Stage 2 Seminars

12:15 - 13:15

Pedagogically Disruptive Approaches in an SEN Setting

Pedagogically Disruptive Approaches in an SEN Setting


Philip Watson, Director, Head of Design at HLM Architects & Shona Crichton, Associate Principal, Springwell Leeds Academy.

Improving socialization and educational attainment in SEN settings is hugely challenging and ‘standard’ teaching and learning spaces may not provide the best settings for this. Wellspring Academy Trust uses highly successful ‘pedagogically disruptive’ approaches that improve outcomes for its students and these are facilitated by unique types of spaces that support these approaches.

This talk will explain how the Trust worked hand-in-glove with the architect to create spaces that support the pedagogies that are transforming outcomes for young people. It will show that conventional wisdom about best practice classroom design doesn’t necessarily apply in SEND settings. Examples will span both PMLD and SEMH settings with reference to school buildings in Barnsley that have been in successful operation for around ten years.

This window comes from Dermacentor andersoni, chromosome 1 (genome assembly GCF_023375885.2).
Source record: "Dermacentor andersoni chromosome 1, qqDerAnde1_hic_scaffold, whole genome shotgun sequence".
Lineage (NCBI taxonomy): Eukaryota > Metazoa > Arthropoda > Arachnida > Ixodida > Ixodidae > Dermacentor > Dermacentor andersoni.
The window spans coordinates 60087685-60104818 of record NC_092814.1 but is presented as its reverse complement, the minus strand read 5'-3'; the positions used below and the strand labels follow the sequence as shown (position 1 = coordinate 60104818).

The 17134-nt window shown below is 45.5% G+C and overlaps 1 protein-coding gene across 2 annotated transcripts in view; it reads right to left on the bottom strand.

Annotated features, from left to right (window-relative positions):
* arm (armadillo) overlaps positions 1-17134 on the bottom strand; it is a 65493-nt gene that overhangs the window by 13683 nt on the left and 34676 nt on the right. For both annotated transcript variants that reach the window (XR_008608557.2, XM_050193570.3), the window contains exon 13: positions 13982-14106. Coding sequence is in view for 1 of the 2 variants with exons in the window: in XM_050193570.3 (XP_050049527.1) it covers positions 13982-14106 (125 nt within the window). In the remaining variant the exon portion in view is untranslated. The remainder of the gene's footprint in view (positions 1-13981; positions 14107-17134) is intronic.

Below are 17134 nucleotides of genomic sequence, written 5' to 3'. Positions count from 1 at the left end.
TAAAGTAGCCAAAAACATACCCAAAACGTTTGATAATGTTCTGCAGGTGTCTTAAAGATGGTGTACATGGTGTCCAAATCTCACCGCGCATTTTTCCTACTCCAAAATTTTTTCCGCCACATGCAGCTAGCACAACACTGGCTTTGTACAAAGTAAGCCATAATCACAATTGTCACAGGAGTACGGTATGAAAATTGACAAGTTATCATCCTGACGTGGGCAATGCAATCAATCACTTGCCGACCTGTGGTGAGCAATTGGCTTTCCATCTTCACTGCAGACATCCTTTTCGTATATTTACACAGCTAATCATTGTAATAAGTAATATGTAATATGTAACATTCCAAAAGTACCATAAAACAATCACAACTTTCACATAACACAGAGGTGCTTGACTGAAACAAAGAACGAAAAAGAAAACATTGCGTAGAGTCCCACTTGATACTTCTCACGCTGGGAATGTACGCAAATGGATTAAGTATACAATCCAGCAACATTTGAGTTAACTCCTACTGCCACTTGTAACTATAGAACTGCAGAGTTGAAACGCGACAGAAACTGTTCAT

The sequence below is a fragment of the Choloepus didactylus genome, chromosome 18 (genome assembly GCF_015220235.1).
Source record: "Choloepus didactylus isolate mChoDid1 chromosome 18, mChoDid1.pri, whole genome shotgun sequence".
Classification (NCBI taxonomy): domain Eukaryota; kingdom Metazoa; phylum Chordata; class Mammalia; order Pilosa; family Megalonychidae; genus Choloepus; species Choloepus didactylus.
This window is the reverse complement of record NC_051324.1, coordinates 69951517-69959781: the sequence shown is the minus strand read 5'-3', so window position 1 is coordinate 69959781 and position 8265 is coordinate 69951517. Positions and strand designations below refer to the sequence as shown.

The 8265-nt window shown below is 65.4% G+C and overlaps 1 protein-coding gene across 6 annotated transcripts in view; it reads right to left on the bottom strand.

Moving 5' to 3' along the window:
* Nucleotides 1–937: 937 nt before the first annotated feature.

Learning Points:

  1. The type of pedagogies that can be accommodated in a variety of settings.
  2. The types of spaces required to support these pedagogies.
  3.  Comparative study of impact of disruptive pedagogies.
  4.  Understanding of how future schools, built to last at least 60yrs, can also facilitate these approaches.


14:15 - 15:15

Achieving Net-Zero ​in a Public Sector building

Achieving Net-Zero in a Public Sector building


Nadim El Bakri, Programme Coordinator, Salix Finance

Vaishni Patel, Programme Coordinator, Salix Finance ​